Non-Islamist parties held one of their largest rallies ever in Tahrir on Tuesday, sending a clear message to Morsi and the Muslim Brotherhood that they were not the small, marginalised elite as Islamists claim. While the political forces who had taken part in the revolution against Mubarak were clearly present in the square, there were also many new faces, including some who supported the old regime and did not believe that removing the ousted president, Hosni Mubarak, now serving life imprisonment for his role in killing more than 840 demonstrators, had been good for the country.

Despite the split, all those in Tahrir on Tuesday were united in chanting slogans against Morsi, the Muslim Brotherhood’s Supreme Guide Mohamed Badie, and the new laws. Demonstrators claimed that Morsi was simply a continuation of Mubarak’s rule, and accused Badie of selling out the revolution in order to serve only the group’s interests. “Mubarak rest and feel happy, Morsi will continue your path,” said one slogan. Many also shouted, “The people want the downfall of the regime,” the same call that rang in the square two years ago in the popular uprising against Mubarak.

Former presidential contenders who competed against Morsi in the first round of elections in May — Mohamed Al-Baradei, Hamdeen Sabahi and Amr Moussa — together with leaders of the Wafd Party, the Egyptian Social Democratic Party, the Popular Socialist Alliance Party, the Egyptian Liberals Party and other prominent political figures, held an emergency meeting at the headquarters of the Wafd on Thursday evening last week, only three hours after presidential spokesman Yasser Ali read out the new legal amendments on television.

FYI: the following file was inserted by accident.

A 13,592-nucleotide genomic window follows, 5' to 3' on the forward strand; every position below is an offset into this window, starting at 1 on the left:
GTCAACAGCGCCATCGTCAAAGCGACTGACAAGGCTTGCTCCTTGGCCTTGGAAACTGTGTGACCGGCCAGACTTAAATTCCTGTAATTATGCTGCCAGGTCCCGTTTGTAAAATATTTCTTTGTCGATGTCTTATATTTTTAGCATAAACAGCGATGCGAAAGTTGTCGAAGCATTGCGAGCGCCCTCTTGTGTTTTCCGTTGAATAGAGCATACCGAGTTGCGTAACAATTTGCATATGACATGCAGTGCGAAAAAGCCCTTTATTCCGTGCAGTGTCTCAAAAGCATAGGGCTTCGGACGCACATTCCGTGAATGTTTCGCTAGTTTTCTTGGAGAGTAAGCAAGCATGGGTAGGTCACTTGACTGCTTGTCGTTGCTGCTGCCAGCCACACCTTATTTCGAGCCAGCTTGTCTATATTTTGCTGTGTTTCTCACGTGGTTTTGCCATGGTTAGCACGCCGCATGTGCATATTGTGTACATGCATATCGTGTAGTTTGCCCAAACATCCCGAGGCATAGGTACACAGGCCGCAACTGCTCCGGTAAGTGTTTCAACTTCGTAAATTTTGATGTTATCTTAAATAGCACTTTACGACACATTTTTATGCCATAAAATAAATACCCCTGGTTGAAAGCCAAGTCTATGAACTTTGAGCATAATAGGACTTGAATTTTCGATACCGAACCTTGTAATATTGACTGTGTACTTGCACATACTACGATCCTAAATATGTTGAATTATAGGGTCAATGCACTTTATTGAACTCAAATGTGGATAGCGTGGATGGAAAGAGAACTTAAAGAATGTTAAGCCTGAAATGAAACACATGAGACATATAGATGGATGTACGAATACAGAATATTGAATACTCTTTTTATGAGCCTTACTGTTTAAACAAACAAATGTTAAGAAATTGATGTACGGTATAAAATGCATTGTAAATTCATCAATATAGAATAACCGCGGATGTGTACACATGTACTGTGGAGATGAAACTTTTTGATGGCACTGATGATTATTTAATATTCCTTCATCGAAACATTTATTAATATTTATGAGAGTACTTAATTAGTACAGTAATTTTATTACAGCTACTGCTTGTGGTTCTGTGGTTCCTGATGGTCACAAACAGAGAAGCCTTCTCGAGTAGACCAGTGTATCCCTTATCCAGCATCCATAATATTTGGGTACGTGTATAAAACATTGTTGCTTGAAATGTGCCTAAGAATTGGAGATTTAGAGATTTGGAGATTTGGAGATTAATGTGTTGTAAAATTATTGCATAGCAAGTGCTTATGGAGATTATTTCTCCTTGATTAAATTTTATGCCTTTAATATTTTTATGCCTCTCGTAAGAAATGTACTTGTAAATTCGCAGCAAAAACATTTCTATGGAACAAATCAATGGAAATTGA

The opposition leaders announced that they had decided to escalate their opposition to Morsi until he annulled the new laws, and to boycott any direct talks with the presidency. More demonstrations are due to be held on Friday 30 November, and informed sources close to the opposition camp said they expected the daily peaceful demonstrations to continue until the Administrative Court rules on 2 December whether Morsi’s recent constitutional declaration and other decrees were in accordance with the law.

“One of the most important consequences of the so-called constitutional declaration is that it has united all these national figures,” said Moussa at a news conference after the first meeting of opposition leaders. “One hand united, one hand united,” repeated Moussa in response to cheers from the crowd. Liberal and leftist groups have failed drastically over the past two years to unite their ranks, mainly due to personal differences over who should be declared leader, contrary to President Morsi’s ruling Muslim Brotherhood, known for strict discipline of its members and loyalty to its leadership since it was created over 80 years ago.